Emphysema Facts and Statistics: What You Need to Know

Over 3 million Americans have been diagnosed with emphysema. The number of people estimated to have emphysema, including those undiagnosed, is even higher: 14 million. It is one of the most preventable forms of lung disease because the most common cause is smoking cigarettes.

This article will provide the essential facts and statistics about emphysema.

A healthcare provider discussing a lung X-ray with patient.

Visoot Uthairam / Getty Images

Emphysema Overview

Emphysema is a form of chronic obstructive pulmonary disease (COPD). It causes damage to the air sacs in the lungs. In emphysema, the many tiny holes in the walls of the air sacs start to get larger and fewer in number. They lose their flexible shape and become limp and saggy. This makes it hard for your body to get oxygen, and breathing becomes difficult.

Are COPD and Emphysema the Same Condition?

There are two main types of COPD: emphysema and chronic bronchitis. However, these conditions are not the same as COPD. For instance, someone diagnosed with COPD may not have emphysema. However, many people with COPD have one or both conditions.

How Common Is Emphysema?

About 40 out of 1,000 people in the United States are estimated to have emphysema. Between 2014 and 2017, the number of people with COPD was stable. However, diagnoses began to increase in 2018.

Emphysema by Ethnicity

The rates of emphysema are higher in non-Hispanic White people than in all other ethnic groups. The reasons for this are not well understood, and studies are ongoing. Researchers think it could be due to differences in access to care, smoking patterns. or vulnerability to disease in certain populations.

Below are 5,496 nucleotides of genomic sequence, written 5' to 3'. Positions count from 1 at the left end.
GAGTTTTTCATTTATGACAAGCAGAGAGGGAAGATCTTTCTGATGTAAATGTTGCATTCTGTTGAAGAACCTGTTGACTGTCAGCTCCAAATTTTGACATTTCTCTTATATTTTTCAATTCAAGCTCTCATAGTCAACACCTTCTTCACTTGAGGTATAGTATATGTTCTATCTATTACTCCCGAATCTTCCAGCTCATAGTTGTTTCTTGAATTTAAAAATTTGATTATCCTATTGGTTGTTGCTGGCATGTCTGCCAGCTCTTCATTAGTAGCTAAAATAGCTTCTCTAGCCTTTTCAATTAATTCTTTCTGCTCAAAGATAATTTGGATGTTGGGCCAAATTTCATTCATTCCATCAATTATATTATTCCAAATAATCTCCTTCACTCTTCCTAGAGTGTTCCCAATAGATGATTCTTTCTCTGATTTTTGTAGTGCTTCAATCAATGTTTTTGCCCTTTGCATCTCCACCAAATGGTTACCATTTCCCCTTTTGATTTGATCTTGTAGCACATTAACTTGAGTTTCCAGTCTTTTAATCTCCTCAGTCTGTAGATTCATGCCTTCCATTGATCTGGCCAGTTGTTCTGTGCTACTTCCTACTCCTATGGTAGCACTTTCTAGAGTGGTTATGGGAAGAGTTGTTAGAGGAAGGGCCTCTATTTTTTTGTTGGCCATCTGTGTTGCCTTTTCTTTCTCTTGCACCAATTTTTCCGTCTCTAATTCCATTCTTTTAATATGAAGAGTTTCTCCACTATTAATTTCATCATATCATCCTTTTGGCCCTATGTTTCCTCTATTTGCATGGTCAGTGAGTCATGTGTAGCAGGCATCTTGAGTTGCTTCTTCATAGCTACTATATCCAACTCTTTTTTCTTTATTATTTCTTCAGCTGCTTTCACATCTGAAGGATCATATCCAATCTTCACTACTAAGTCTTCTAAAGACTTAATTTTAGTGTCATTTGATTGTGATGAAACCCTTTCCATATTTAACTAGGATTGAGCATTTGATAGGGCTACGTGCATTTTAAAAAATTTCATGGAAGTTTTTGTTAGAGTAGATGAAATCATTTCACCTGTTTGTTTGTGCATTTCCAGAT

Emphysema by Age and Gender

Age-related changes to the lungs are similar to symptoms of COPD. Increasing age contributes to overall lung degeneration. This includes the loss of lung elasticity, the main manifestation of emphysema. Emphysema is more common in people over the age of 65.

Emphysema also is diagnosed more often in men than women. In the past, this difference reflected the higher rates of smoking among men. But over the last 20 years, the rates have begun to merge; rates among men have decreased, and rates among women have increased.

Emphysema Rates, 2018
 Men  1.6%
 Women  1.4%
 Age over 65  4.2%
 Age 45–64  1.6%
 Age 18–44  0.2%

Causes of Emphysema and Risk Factors

Emphysema is caused by long-term exposure to air pollutants that damage your lungs. These include cigarette smoke and environmental pollution. The leading cause of emphysema in the United States is a history of smoking cigarettes.

The four main risk factors for emphysema are:

  • Cigarette smoke: Almost 75% of those diagnosed with emphysema currently smoke or have smoked in the past.
  • Exposure to lung irritants: This includes secondhand smoke, air pollution (tree pollen, car emissions, smog), and fumes from factories or workplaces that handle chemicals.
  • Age: Most people diagnosed with emphysema are over 40 years old.
  • Genetics: Some people are born with a genetic condition called alpha-1 antitrypsin deficiency (AAT). AAT is a protein made by the liver that protects the lungs. In this condition, the proteins are shaped differently, get stuck in the liver, and do not get to the lungs.

What Are the Mortality Rates for Emphysema?

The mortality rate (the rate of death) for emphysema is 2.3 per 100,000 people. However, the average mortality rate for COPD is about 100 per 100,000 people. These rates depend on disease severity and if a person has other health conditions along with emphysema. For instance, someone with COPD may have emphysema, chronic bronchitis, and asthma.

What Is a Survival Rate?

Survival rates do not mean a person has been cured of a health condition or that their treatment is done. Nor does it predict how their treatment will go. Rather, it is the percentage of people who survive a disease for a specified amount of time. This number refers to a broad range of people.